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‘Railway’ hole derails top golfers at Troon

By Steve Douglas Associated Press

TROON, Scotland – Bill Haas struck his drive on the 11th hole, immediately flung his arm to the right, and asked his caddie: “Am I gonna find that?”

Next up was Charl Schwartzel, who leaked his tee shot even further right and onto a rail track adjacent to the fairway. Looking straight ahead, he shook his head and stuck out his right hand in a signal for another ball.

Just two of the many players finding it tough at “The Railway” hole at the British Open on Thursday.

At 482 yards, the par-4 No. 11 ranked as the hardest hole at Royal Troon, just like it did in 2004. It averaged 4.7 shots, more than one of Troon’s three par-5s and almost as much as the other two. Fourteen players made worse than double-bogey, and David Duval, Steven Bowditch, and Kristoffer Broberg walked off with 9s.

“Let’s be honest,” said Bubba Watson, who bogeyed No. 11, “that hole fits nobody’s eye.”

Looking out from the tee box, there’s danger everywhere on the hole at the far end of the links course. First of all, it’s a blind tee shot with a 218-yard carry over a mass of gorse bushes covering the view of a tight fairway. A rail track runs the length of the hole to the right, with trains to and from nearby Glasgow and Ayr running in both directions about every five minutes. On the other side of the track, horses roam beside a couple of houses.

“There’s usually a train coming,” Kevin Na said to the gallery, having backed away from a shot from the thick rough on hearing a train approach. “One goes that way, and one comes back.”

To the left, there’s more heather. And then there’s the wind off the nearby Irish Sea to contend with. All in all, it’s a daunting shot, even for a driver of the quality of Rory McIlroy.

“You try to make a 4 four times this week,” McIlroy said of the 11th. “Then you’re going to do very well.”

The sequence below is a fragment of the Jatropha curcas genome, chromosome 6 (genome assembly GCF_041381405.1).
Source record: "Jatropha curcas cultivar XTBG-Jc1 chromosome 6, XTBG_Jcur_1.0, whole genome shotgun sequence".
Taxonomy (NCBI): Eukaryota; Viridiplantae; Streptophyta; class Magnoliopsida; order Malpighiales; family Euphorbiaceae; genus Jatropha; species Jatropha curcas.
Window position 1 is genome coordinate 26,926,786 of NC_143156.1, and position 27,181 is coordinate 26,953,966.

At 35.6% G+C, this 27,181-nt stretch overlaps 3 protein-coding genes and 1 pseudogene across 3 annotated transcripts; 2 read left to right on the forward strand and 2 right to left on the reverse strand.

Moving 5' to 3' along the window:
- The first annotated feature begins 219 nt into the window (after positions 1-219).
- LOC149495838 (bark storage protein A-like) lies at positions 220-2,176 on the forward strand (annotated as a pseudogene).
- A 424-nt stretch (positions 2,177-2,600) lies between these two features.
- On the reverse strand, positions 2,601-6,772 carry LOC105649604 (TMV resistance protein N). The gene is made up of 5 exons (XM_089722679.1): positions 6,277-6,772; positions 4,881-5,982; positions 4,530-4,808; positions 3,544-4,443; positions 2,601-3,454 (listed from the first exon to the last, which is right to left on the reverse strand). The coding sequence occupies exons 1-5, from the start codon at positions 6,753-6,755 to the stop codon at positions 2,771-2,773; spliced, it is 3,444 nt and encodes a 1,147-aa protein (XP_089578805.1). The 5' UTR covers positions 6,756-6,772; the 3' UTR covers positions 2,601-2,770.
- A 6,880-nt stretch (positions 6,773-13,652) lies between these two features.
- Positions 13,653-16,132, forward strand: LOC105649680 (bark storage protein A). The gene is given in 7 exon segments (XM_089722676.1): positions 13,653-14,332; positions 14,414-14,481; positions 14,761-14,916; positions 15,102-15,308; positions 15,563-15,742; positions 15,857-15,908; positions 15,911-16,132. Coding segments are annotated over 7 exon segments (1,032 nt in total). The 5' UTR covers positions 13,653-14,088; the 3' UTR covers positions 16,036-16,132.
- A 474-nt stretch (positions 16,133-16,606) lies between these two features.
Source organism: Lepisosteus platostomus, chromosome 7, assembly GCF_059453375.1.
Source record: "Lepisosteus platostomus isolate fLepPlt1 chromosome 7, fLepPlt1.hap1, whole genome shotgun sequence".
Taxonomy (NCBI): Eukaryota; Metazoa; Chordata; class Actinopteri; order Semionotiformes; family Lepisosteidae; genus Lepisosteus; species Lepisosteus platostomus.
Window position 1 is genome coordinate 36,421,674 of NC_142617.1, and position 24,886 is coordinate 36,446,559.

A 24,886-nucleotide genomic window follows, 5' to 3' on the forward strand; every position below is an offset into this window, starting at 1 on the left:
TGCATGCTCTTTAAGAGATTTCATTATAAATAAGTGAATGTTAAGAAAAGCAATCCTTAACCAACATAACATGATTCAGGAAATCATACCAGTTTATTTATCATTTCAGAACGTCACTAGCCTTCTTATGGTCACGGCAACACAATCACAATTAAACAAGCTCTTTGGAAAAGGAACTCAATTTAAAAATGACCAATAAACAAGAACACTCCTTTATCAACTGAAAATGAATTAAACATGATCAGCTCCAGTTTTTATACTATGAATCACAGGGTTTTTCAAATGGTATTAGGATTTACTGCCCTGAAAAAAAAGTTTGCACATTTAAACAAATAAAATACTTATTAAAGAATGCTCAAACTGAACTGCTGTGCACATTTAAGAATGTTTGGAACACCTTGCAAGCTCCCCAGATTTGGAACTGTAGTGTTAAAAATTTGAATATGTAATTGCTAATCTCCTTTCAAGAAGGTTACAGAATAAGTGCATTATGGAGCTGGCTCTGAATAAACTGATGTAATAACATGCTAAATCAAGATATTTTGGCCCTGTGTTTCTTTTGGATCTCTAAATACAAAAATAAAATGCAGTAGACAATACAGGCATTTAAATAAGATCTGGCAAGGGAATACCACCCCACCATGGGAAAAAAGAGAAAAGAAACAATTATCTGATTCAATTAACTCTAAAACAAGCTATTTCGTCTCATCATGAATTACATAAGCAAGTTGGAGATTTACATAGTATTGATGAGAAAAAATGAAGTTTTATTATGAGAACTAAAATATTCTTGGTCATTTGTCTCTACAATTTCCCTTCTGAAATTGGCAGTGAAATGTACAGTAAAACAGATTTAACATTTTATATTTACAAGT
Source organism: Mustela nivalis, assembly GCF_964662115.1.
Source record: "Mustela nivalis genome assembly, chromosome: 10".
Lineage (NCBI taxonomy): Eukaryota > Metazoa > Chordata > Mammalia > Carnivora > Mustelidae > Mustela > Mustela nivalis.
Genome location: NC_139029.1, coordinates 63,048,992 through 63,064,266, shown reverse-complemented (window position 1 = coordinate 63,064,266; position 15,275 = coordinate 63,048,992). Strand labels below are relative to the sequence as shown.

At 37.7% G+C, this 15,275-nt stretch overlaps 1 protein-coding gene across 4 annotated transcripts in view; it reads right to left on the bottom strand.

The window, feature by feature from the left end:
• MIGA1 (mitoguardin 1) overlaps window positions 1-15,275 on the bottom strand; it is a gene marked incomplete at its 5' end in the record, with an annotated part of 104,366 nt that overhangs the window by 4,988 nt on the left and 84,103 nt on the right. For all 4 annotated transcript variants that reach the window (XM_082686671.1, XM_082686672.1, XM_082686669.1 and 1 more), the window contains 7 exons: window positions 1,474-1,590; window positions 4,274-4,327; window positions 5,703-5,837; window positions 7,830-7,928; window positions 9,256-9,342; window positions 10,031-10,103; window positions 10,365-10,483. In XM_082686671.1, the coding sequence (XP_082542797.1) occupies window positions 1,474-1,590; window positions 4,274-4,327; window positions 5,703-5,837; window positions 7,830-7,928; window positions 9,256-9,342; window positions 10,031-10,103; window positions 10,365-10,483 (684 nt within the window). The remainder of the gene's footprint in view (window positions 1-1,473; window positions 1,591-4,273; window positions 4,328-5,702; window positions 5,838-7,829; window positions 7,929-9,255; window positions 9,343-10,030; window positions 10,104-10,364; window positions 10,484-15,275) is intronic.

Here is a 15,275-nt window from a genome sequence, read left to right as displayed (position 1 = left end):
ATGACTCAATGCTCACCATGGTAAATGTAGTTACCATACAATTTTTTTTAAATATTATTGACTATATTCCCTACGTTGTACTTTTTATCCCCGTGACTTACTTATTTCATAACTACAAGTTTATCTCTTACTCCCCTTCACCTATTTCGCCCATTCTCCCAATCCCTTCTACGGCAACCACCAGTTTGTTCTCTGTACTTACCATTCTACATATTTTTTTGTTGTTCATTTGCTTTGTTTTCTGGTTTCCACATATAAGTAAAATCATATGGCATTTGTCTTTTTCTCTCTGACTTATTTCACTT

Paul Casey spent almost a minute with his caddie sizing up his drive, assessing where to aim in relation to the 20-meter-high TV camera in the distance. His tee shot ended up drifting slightly right, settling in a mound of thick rough on a downhill slope. All he could do was hack out.

Matt Fitzpatrick of England was one of 10 players to shoot 7 on No. 11. He thought he struck his tee shot well, only for the wind to push it right and into a wall between the rail track and the heather.

“All of a sudden, the wind was off the left rather than into,” Fitzpatrick said. “Reload.”

As if the drive isn’t hard enough, the green also is well protected. There’s a deep bunker on the front left of the green, which Na hit into and was forced to play out backward. It’s a narrow line into the putting surface, with the wall five yards to the right of the green.

Much of the carnage on No. 11 came early. Of 21 players in the first seven groups of the day, only five posted a par or better. The group containing former champions Sandy Lyle and Duval as well as British amateur champion Scott Gregory took 23 shots between them.

Matt Jones of Australia was in a share of the lead on 5 under par until he met the treacherous No. 11. His tee shot landed on the train track and he had a 6.

“You see nothing but trouble,” Jones said.

Six players in the 156-man field made a birdie there, with only one – from Richard Sterne – coming from the morning starters when the wind was up. When the wind died down in the afternoon, Andrew Johnston and Matt Kuchar both shot 3s in the same group and there were fewer big numbers. Leader Phil Mickelson parred the hole.

Expect more trouble for the rest of the week.

“The 11th hole is one of the toughest holes I’ve ever played,” Billy Horschel said. “It’s just a scary tee shot.”

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